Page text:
Mexico Watches Out for Banned Steroid Clenbuterol in Food
Mexico is watching out for the banned steroid clenbuterol — on the dinner plates of its athletes.
Ranchers in Mexico have been known to feed clenbuterol to livestock to help increase meat yields, even though it is prohibited.
Mexico's national sports commission, Conade, said Wednesday that coaches are keeping a special watch on meat supplied to athletes ahead of the Rio de Janeiro Olympic games.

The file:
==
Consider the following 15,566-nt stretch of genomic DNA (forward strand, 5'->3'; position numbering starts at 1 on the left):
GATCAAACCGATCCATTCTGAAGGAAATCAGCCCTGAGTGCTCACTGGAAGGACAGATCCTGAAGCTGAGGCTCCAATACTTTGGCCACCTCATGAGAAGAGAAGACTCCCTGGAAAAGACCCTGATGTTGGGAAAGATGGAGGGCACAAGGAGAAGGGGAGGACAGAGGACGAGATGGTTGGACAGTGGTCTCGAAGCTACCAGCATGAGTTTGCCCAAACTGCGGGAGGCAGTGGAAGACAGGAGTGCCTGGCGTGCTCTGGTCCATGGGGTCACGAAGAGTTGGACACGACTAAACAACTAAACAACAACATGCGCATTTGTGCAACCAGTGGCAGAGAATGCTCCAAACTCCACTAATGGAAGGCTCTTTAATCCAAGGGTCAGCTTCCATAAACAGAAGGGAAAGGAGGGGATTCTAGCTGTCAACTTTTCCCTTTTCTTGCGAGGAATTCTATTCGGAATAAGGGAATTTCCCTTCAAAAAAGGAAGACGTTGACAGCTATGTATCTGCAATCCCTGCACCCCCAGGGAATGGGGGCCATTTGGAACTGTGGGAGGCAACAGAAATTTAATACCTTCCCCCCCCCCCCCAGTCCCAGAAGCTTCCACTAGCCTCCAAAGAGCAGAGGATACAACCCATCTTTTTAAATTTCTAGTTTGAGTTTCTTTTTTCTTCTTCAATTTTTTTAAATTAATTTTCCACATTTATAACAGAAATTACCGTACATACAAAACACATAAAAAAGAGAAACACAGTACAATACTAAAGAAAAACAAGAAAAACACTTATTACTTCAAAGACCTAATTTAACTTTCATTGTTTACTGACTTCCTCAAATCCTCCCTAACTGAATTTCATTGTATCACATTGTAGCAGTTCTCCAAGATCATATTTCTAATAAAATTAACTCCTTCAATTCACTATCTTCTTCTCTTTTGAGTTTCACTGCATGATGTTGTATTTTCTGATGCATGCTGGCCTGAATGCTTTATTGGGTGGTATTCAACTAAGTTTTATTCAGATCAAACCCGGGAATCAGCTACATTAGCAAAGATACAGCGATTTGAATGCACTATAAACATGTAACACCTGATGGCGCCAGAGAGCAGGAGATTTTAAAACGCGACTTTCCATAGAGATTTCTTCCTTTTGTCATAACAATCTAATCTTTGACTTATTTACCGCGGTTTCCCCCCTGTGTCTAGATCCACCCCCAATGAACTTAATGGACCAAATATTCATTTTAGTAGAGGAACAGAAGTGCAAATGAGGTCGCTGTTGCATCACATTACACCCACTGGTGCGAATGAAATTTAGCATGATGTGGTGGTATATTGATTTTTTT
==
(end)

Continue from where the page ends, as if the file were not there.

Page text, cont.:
"We should be conscious and careful about the kind of meat that is selected" for athletes, said Conade director Alfredo Castillo. He said organic beef, chicken, fish and pork could be explored for somewhat safer alternatives.
The steroid, which boosts metabolism and burns fat, has caused problems for Mexican athletes before. In 2011, five national-team soccer players tested positive and were banned from play in the CONCACAF Gold Cup, the championship of North and Central America and the Caribbean.
Mexican authorities inspected 200 slaughterhouses in 2015 and found clenbuterol in livestock at 58 of them. Those slaughterhouses were slapped with suspensions.